Audio control does make manual timing stuff... its even more of a headache.
 

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Quote:
Originally Posted by dan30306  /t/755048/b-w-owners-thread/18060#post_24664006


Well, that's where I get confused. Trust me, I'm a fan of high end systems and I have a mediocre CM series based system with a Rotel receiver. I don't however understand the whole "I need $10K Kimber Kable" people that go that far but won't do the above? But, that's why I just have CM's and an integrated receiver.... because I'm somewhat anal and if I get into anything more I'll have a whole rack of EQ's.



Audio control does make manual timing stuff... its even more of a headache.

They are at opposite ends of the spectrum.


Buy cables, plug them in, done (not saying wise, but done).


Buy 5 eq units, cables, eq mic, download software, try and find space for the new crap, add complexity, hunch over your laptop on the floor reading 58 HTML pages attempting to learn how to become an experienced acoustician as your legs cramp up under you, tentatively experiment, be unsure what you are doing for long stretches, realize what you did the week before wasn't exactly right, so you do it again - repeat several times - start spending a lot of time on threads on Home Theater Shack reading comments you don't fully understand...Not done...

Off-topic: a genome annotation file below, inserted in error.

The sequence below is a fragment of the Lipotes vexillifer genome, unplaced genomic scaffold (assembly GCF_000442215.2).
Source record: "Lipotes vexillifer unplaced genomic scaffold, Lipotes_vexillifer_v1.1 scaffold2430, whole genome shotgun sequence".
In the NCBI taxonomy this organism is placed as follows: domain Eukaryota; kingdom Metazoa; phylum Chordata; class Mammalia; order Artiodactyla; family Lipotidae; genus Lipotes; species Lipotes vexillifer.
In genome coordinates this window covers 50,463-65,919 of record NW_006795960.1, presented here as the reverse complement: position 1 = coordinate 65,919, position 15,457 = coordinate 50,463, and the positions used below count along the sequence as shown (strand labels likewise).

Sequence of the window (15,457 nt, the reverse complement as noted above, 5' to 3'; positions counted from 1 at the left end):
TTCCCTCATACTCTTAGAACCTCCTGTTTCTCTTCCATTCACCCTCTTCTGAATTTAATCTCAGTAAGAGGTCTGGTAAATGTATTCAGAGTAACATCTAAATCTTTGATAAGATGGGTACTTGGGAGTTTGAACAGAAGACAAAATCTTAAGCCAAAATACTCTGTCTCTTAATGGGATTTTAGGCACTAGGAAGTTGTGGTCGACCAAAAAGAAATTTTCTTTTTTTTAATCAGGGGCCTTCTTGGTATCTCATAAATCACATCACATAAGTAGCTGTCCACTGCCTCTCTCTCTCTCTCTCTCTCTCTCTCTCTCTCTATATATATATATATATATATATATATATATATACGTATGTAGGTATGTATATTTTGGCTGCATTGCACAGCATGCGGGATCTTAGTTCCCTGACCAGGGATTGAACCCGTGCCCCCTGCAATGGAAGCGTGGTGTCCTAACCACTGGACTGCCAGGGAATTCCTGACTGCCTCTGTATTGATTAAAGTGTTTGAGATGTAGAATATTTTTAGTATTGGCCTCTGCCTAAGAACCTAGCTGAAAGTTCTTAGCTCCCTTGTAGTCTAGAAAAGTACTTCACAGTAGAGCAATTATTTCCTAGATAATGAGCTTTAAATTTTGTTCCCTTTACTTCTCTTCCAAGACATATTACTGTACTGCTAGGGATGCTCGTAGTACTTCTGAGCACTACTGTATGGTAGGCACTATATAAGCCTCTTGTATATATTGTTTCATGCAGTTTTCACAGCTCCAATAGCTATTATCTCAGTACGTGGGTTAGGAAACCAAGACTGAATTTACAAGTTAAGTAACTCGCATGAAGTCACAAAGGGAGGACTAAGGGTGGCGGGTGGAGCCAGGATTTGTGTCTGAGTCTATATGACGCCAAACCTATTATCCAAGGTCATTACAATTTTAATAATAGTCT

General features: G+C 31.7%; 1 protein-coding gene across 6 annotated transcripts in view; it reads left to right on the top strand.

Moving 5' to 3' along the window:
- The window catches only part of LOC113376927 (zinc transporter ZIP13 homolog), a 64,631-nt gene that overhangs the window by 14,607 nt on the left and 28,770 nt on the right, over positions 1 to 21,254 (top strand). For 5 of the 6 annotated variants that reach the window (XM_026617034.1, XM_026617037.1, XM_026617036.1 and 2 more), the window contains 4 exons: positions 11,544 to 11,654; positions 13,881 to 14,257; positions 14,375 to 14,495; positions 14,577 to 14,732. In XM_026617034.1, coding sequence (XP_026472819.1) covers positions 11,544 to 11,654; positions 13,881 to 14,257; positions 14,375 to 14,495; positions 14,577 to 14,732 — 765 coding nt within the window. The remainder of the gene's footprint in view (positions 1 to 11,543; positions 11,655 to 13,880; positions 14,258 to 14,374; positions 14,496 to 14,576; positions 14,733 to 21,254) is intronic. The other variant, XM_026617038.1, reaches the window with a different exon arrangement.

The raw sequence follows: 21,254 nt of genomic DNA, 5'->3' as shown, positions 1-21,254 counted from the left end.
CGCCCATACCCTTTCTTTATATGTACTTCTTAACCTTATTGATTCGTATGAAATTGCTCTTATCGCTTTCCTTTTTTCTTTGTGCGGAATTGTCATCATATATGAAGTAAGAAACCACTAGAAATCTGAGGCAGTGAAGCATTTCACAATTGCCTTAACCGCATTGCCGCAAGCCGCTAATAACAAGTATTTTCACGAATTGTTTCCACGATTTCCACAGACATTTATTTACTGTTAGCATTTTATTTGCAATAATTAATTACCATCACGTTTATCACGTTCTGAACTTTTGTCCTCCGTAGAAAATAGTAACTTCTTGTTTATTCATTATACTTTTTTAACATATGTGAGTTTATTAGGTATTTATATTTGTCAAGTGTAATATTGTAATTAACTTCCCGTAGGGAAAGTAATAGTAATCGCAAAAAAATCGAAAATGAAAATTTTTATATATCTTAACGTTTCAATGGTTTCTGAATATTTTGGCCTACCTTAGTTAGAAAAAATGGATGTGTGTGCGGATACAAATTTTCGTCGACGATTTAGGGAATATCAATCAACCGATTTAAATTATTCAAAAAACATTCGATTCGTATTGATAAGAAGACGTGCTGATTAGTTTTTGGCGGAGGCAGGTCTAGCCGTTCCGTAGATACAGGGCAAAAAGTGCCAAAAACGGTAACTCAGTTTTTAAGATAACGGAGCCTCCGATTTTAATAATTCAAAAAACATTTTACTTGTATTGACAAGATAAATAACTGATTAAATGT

Can you tell I toyed with the idea?


And I still don't think you can accomplish what sophisticated room correction solutions can, all without the leg cramps...
 

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Quote:
Originally Posted by thrang  /t/755048/b-w-owners-thread/18060#post_24661837


Found this link which if true, clarifies their level of involvement...

http://www.meridian-audio.info/public/meridian-xf-a4-ds%5B4322%5D.pdf


Anyway, if anyone has the chance to listen to the Jag/Meridian system, it is pretty impressive...

I really like the Bang & Olufsen systems you get get in the Audi. However...it better sound good when it's a 4k and higher upgrade!


See Ya,

Steve
 

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Quote:
Originally Posted by thrang  /t/755048/b-w-owners-thread/18060#post_24664125


They are at opposite ends of the spectrum.


Buy cables, plug them in, done (not saying wise, but done).